Everything You Wanted to Know About Polygon zkEVM’s Prover, But Were Too Afraid to Ask
When all the components of Polygon zkEVM Mainnet Beta are pieced together, a fairly simple picture emerges.
It’s a zero-knowledge (ZK) rollup with a straightforward purpose: to extend Ethereum’s blockspace. Doing so offers scalability for Ethereum by using the power of ZK. Thousands of transactions can be proved with a single proof! And that passes on low costs to users by moving expensive computations off-chain, but doing so without sacrificing security.
Because Polygon zkEVM Mainnet Beta is EVM-equivalent, all of the EVM’s opcodes and nearly all* of its smart contracts can be used out of the box, with ease.
(* Interested in what precompiled smart contracts still require support on Polygon zkEVM Mainnet Beta? Still pending but coming soon: Pairings, SHA256, Blake and RIPEMD-160.)
But climb down the ladder of abstraction into design specifics, and you can begin to see how Polygon zkEVM Mainnet Beta stands out. At the center of Polygon zkEVM’s power is a working zkProver, with low-cost proof generation and quick finality.
This post is a deep-dive into everything you need to know about the zkProver, where the hard stuff of proof generation happens. The prover is open source, and there’s a lot of information in the Polygon zkEVM technical docs that describes every component in atomic detail.
So you don’t need to trust us: verify for yourself how Polygon zkEVM unlocks scale for Ethereum.
The Proof Is in the Prover
What happens when a transaction is submitted on Polygon zkEVM Mainnet Beta?
At a high level, here’s the process:
- A transaction is sequenced into a batch of other transactions;
- The batch is distributed to L2 nodes;
- Data of the batch is made available to Ethereum; and then
- Batched transactions are proved, and verification of the proof is posted back to Ethereum.
To accomplish this requires two components: there’s the Sequencer, which does transaction sequencing, grabbing transactions from a pool to make batches, node distribution, and data availability. And then there’s the Aggregator, where the zkProver lives; this is where transactions are validated, aggregation occurs, and verification is posted back to Ethereum L1.
So, the Sequencer sends batches of transactions to the Aggregator. Now what?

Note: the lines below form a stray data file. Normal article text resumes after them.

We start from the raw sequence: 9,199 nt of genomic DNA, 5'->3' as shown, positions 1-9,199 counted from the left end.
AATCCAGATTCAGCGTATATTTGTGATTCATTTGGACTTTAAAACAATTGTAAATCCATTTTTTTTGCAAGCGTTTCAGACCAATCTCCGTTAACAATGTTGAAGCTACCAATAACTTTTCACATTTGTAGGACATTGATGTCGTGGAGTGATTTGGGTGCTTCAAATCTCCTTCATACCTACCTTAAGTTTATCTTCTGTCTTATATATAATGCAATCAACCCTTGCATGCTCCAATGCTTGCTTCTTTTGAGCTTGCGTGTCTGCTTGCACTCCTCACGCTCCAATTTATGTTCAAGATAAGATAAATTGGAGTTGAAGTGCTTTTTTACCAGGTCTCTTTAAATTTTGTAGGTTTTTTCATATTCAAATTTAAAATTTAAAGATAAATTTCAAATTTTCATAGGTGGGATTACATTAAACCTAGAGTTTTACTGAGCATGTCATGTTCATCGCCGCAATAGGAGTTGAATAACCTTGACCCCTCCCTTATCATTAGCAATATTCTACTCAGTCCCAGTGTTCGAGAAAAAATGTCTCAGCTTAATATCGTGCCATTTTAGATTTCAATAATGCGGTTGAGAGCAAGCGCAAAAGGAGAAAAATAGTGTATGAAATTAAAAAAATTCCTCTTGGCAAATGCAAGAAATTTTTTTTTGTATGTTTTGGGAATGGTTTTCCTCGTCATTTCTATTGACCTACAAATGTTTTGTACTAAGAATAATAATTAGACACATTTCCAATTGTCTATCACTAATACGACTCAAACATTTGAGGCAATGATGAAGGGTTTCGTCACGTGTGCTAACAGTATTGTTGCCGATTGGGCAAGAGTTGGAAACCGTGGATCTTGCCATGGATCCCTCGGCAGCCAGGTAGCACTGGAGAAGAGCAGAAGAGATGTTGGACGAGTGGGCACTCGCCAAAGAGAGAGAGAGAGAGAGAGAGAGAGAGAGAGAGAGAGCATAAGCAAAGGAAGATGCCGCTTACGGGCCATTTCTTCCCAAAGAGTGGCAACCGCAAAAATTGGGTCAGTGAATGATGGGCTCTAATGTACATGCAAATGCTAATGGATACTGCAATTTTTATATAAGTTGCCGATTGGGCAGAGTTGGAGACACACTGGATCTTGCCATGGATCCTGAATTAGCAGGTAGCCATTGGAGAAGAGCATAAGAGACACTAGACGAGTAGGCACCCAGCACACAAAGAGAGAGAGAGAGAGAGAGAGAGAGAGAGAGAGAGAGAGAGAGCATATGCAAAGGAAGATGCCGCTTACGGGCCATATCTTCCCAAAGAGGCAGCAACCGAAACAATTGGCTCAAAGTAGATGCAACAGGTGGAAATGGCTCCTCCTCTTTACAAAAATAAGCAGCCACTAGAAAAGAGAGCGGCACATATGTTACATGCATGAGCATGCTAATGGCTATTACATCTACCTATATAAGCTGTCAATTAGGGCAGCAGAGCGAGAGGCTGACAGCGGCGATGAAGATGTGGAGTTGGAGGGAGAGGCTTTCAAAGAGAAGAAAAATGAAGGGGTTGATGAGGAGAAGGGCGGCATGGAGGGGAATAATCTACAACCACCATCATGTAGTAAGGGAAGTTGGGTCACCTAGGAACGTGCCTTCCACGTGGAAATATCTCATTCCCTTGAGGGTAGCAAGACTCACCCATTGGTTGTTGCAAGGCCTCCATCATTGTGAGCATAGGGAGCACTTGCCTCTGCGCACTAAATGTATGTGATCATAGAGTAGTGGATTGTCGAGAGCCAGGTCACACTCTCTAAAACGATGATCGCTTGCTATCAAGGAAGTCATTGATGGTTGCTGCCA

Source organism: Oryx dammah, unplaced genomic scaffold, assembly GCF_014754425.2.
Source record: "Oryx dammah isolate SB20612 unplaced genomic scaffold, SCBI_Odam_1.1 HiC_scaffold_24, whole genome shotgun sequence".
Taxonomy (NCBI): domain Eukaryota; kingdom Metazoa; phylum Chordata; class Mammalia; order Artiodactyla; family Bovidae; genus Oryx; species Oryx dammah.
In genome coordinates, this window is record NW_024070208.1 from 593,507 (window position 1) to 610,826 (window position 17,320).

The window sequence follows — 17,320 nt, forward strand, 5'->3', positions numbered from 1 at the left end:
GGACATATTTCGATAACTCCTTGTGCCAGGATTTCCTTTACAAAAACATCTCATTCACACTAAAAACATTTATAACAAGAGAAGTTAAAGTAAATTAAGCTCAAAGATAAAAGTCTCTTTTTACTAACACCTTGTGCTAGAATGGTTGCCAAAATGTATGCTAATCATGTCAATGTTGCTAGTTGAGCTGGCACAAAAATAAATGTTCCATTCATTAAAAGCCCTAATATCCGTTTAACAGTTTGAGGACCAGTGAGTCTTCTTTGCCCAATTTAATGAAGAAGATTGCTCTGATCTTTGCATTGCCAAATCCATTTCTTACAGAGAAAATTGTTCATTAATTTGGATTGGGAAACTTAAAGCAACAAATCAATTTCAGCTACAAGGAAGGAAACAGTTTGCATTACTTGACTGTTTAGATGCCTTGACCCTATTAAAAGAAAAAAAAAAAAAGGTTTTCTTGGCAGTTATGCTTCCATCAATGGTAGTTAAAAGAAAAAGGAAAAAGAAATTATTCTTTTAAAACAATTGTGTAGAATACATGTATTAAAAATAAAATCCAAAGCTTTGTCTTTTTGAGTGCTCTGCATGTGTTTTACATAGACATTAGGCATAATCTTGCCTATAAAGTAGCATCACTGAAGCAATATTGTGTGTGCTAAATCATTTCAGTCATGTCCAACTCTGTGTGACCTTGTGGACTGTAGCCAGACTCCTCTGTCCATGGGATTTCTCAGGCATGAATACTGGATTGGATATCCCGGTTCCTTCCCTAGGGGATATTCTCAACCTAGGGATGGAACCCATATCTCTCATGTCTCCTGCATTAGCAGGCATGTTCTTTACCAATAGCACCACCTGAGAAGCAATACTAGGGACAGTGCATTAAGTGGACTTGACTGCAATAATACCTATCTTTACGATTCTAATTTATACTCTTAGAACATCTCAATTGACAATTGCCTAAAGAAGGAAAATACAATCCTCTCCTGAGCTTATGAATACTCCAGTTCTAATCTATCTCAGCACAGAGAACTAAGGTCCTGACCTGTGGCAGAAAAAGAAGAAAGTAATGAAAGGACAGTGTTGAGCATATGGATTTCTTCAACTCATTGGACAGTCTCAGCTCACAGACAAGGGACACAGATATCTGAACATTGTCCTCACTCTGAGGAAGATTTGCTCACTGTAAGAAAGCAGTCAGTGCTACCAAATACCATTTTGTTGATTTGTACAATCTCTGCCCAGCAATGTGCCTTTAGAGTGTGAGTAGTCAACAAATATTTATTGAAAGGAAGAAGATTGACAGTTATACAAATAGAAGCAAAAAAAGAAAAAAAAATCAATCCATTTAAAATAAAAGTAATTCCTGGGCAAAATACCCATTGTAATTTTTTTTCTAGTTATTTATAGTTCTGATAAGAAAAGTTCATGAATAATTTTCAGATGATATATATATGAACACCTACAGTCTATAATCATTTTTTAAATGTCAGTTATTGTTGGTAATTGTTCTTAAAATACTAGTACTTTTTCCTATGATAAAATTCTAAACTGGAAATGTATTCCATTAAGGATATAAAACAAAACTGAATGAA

Imagine batches like boxes moving along a conveyor belt, waiting to be proved. It’s easy to see how a bottleneck could form if batches are generated more quickly than they can be proved.
That’s why the zkProver’s work on proof generation can be run in parallel. (These are STARK proofs, for those playing along at home.)
In other words, one prover can work on generating a proof for one batch of transactions even as another prover works simultaneously to generate a proof for another batch. And so forth. Network load can be managed by spinning up servers with new provers, or taking them offline when load decreases.
Pretty neat. But now there are a bunch of (valid!) batches of transactions–how are they ordered?
A chain segment is formed when enough batches are pieced together, and aggregated (hence the name aggregator). From here, one can build a tree of proofs–where the root proves a full segment of the chain.
The design principle is that of recursion. We have written in-depth about this in the past. Proofs of proofs, or proofs of proofs of proofs! And unlocking nearly infinite scaling.
Once the proofs of proofs are aggregated, it’s time to post a validity proof back to Ethereum. This last step moves from a STARK-based proof system to a FFLONK proof that wraps up all preceding proofs into a SNARK. This final proof is succinct.
It is this proof that stores the rollup state on-chain, allowing users to withdraw funds.
By using a SNARK in the final proof to post a state change on-chain, the system has been optimized to reduce gas cost significantly.
What Wasn't Covered
Oh, so much!
To begin with, the mechanics of the Sequencer, which deserve their own post. This post didn’t cover the Three L2 States of Trust, a fascinating topic all on its own, or the zkProver’s different state machines, or how Polynomial Identity Language (PIL) features in the way that the zkProver’s execution is verified.
Instead, we showed you the puzzle of the zkProver, took it apart, and then pieced it back together again. This is one of many puzzles that, together, function to give Polygon zkEVM that secret sauce: scalability without compromise.
For the latest, check the Polygon Labs blog and tune in to the social channels for everything in the Polygon ecosystem. And if you’re interested in (or perplexed by) Zero Knowledge, follow the dedicated ZK handle for Polygon, @0xPolygon, and head over to the ZK forum.
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